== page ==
Israelis like to think they’re sweet and soft inside with a tough and spiky exterior, which is why the national symbol and name for native Israelis is sabra, named for the sabra cactus whose fruit, once past the prickly and tough rind, is noted for its sweet flavor. That symbol is under threat however from an invasion of aphids, parasitic insects against which the cactus has no natural defenses. The aphids could conceivably become a problem all over the country, which is why efforts by the Ministry of Agriculture, in partnership with the Jewish National Fund and the Volcani Center in Beit Dagan, are seeking ways to fight them off before they become an intractable problem.
“The aphids first were noticed by a local farmer from the Hula Valley [in northern Israel],” said David Brand, chief forester and head of the Forestry Department of KKL-JNF. “The specific aphid can cause severe damages to our local Sabra compared to other insects that attack the Sabra but cause local and minor damages.”
The Sabra plant has a long history in the Middle East, dating back approximately two centuries when it was imported specifically so insects that feed on the plant could be harvested to make dyes. Additionally, the plants were also used as fences for livestock and property borders.
“It is already a part from our natural and national landscape,” Brand said.
Unlike the dye-producing insects, however, the aphids are a real problem.
“This aphid probably inserts toxins to the leaf tissue of the plant and eventually the leaf and the plant collapse,” Brand said.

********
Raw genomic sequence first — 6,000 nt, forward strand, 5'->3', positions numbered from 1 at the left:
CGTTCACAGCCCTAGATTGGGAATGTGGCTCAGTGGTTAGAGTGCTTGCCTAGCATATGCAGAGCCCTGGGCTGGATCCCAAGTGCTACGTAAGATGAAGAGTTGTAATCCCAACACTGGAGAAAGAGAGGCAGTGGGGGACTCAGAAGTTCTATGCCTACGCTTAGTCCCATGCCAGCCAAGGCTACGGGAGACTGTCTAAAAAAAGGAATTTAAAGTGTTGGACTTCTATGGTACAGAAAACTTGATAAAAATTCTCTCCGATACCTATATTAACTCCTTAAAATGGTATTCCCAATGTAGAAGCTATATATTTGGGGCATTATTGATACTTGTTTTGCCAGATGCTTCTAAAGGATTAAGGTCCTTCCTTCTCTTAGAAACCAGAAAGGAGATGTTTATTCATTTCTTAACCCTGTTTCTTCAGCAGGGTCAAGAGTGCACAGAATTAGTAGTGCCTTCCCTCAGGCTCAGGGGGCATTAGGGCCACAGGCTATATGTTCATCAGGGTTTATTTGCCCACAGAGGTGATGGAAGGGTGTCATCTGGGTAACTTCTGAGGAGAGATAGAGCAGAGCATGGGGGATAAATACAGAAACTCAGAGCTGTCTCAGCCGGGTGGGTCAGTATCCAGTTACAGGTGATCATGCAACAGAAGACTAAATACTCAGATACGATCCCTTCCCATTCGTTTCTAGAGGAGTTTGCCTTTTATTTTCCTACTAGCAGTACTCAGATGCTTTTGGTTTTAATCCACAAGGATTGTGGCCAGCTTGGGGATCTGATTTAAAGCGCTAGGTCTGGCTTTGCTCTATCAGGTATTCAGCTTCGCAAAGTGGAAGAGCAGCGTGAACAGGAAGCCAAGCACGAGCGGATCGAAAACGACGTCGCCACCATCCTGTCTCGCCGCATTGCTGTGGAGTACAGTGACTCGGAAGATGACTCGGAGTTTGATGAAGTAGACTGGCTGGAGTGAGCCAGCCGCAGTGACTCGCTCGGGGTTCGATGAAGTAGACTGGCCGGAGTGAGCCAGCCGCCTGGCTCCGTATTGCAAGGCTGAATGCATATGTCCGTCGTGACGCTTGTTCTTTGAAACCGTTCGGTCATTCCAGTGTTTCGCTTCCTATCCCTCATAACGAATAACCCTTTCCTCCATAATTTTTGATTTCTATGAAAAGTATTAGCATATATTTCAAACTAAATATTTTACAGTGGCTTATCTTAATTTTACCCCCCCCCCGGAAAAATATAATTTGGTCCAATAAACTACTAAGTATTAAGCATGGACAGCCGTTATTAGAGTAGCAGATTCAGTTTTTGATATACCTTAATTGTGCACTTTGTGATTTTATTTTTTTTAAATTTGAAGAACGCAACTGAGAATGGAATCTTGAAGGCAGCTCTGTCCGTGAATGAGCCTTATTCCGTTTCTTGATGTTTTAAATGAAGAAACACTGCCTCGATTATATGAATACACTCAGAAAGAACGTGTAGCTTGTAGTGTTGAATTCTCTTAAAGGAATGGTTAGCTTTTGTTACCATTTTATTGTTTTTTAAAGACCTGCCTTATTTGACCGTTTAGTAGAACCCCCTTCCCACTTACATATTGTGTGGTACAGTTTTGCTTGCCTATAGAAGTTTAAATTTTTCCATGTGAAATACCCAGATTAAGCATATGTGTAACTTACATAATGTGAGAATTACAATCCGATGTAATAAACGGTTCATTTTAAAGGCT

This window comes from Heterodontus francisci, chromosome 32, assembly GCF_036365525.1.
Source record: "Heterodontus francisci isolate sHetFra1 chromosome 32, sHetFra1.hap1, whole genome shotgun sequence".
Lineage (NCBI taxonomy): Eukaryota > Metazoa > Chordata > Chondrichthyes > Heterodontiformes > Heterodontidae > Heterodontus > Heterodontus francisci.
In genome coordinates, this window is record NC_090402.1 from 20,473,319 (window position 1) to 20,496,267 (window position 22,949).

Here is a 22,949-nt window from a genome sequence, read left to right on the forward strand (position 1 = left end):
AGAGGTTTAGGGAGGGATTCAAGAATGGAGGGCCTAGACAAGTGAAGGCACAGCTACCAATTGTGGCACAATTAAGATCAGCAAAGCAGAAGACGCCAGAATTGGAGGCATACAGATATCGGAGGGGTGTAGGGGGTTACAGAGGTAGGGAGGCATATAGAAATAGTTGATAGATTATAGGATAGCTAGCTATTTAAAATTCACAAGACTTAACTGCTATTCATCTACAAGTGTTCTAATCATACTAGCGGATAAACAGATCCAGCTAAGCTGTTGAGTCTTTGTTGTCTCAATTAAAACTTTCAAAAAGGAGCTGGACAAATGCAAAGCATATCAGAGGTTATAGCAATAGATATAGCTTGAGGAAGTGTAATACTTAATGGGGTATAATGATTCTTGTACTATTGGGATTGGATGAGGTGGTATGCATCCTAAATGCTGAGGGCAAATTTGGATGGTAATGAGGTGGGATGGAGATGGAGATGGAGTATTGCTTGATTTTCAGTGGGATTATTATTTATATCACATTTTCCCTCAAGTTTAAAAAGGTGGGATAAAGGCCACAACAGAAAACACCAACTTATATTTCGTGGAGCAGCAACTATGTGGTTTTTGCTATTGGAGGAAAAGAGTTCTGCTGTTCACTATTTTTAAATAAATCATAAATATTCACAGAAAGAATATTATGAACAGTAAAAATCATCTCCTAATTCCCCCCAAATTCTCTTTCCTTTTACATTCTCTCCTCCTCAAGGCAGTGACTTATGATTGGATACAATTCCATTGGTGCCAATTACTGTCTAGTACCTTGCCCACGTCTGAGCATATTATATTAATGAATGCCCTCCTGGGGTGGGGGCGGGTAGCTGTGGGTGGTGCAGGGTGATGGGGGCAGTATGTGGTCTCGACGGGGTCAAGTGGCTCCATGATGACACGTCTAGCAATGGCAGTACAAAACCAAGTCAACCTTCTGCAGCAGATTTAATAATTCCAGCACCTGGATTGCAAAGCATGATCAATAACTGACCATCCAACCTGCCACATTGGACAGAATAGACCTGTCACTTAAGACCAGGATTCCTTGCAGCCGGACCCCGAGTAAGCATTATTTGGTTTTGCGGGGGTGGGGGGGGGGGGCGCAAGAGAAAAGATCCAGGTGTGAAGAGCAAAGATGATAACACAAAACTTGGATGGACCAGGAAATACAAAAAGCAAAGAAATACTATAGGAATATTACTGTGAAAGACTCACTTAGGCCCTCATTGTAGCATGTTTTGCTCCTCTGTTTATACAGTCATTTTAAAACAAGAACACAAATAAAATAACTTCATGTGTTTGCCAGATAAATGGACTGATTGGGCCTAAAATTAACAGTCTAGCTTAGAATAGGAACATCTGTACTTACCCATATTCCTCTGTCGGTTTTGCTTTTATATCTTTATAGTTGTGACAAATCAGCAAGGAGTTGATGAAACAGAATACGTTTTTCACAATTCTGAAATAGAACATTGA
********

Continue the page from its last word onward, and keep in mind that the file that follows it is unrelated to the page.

As for how the pests arrived, the current theory is that someone illegally imported a Central American cactus, some of which have narcotic properties.
“We presume that someone that visited in Central America would like to introduce to Israel this plant in order to grow such plant in his private garden for local consumption,” Brand said.
Aphids that managed to hitch a ride on the illegal import then made their way into the Sabra cacti population.
Aphids are a common enough agricultural problem in the Americas, but natural predators like ladybugs can be used by farmers to keep crop failure to a minimum. Unfortunately, there is no natural aphid predator in Israel.
Other cacti might suffer from the aphid infestation but luckily for now the threat to Israeli wildlife is limited to just one species and just the one valley. To combat the bugs, Brand said there are both short and long-term plans.
“We consider in the short term to eradicate the aphids by mechanical mean or by chemical spray. For the long term, we would like to introduce the natural enemy to the aphid,” he said.
Although the general prognosis for the Sabra plant is positive, the infestation is a reminder of how devastating accidental species importation can be to an ecosystem, as sometimes even a sharp and tough outside isn’t enough to keep a species safe.
“This is a real threat on the Sabra. We must take all measures to combat the aphids.”